_debbiechan_ (_debbiechan_) wrote in bleachness,

Bisexuality in Bleach fanfic?

I hadn't thought about my sexual orientation in oh, nigh seven years or more until fandoms. That was when I discovered that fanfiction was divided into three essential categories--het (heterosexual), slash(homosexual), and gen (for "general" and apparantly asexual). Why the divisions based on sex? Why not. Sex makes up a good part of the internet and can dominate the sleeping and waking consciousness of many fandom-age people (generalization, yes, yes--I've said goodbye to my 20's but we know that a lot of the cos-playing, fic-writing, figurine-collecting fandom population is younger--at least in my fandoms).

It was upon discovering these writing divisions based on sex (rather than canon filler and alternative universe, or angst versus high comedy) that I also discovered my writing orientation was bi. Great. I'd gotten pretty itchy in my sweater when I was an open bisexual in college; the women's groups (largely lesbian) had members who didn't trust bi women (we're "only experimenting" and never to be taken seriously when looking for a relationship) and any man who found out you were a bisexual assumed that you were a PAR-TEE girl and did you want to meet his girlfriend?

The first yaoi vs het wars I knew of were in the Dragonball Z fandom where apparently,  much craziness had been launched over the years and many bodies of fanfic writers lay at abandoned archives and websites. Some of the ongoing conflicts were pissing me off--especially since writers tended to segregate themselves into either a het or a yaoi community. A friend and I started a board where we invited yaoi friends and het friends and, amazingly, the board took off. Maybe because it was there mostly to discuss writing and not whether women who write yaoi are "emotionally immature" and women who write het haven't gotten "in touch with their inner sexual subconsciousness. " As a mod, though, I heard some wacko things--Omg that avatar is gay and offends me because I can't scroll by it like I can gay subject lines and known gay authors." or  "YAOI is just about the sex--can't we have a yaoi romance? No, these women just want to write about sex, sex, sex."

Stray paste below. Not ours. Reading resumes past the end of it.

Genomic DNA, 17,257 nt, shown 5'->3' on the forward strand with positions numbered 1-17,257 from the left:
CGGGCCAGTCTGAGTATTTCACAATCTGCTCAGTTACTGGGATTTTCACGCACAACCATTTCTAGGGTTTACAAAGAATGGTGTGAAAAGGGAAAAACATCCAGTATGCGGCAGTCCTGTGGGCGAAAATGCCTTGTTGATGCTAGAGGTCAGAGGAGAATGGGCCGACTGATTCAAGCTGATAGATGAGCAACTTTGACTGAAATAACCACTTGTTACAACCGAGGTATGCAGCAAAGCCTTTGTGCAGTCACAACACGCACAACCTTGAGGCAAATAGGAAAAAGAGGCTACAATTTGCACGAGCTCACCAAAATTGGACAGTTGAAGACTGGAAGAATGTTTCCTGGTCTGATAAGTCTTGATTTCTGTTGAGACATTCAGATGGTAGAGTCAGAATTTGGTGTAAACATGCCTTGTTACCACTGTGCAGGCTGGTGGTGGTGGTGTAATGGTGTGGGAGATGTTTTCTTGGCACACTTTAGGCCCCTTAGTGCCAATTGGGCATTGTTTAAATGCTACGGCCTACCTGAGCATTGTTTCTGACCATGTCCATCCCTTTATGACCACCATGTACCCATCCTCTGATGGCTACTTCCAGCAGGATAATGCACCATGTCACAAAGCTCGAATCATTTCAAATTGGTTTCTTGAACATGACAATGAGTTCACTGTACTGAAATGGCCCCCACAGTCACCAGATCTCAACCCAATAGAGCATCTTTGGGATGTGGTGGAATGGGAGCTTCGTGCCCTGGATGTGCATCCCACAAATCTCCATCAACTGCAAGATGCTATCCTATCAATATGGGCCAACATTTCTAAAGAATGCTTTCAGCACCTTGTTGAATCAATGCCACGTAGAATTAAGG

The Bleach fandom was a relief when I entered it a little over two years ago.  People seemed marvelously supportive of one another and fans didn't segregate cleanly into sexual orientations. It wasn't unusual to hear someone list fairing pairings that included an equal number of yaoi ones to het ones. THEN....

I started writing and I started paying more attention to fan responses. My inner peacemaker and egalitarian hippie heart were always  touched when someone wrote "Yours is the first yaoi story I've read--I didn't think I'd like it but I did" or  "You made me read het! It wasn't so bad!" But then I started to sense the negativity--resentments and mumblings from yaoi people when I raved about my favorite pairings ( look, I write Ishida gay and straight, but I prefer him straight--is that a moral crime?) and upturned lips from some het readers (oh, okay, you like some weird pairings....) I discovered that there was a sort of political correctness one had to follow in the fandom lest remarks be misconstrued as anti-yaoi or anti-het.  The sore feelings were still there, just under the surface.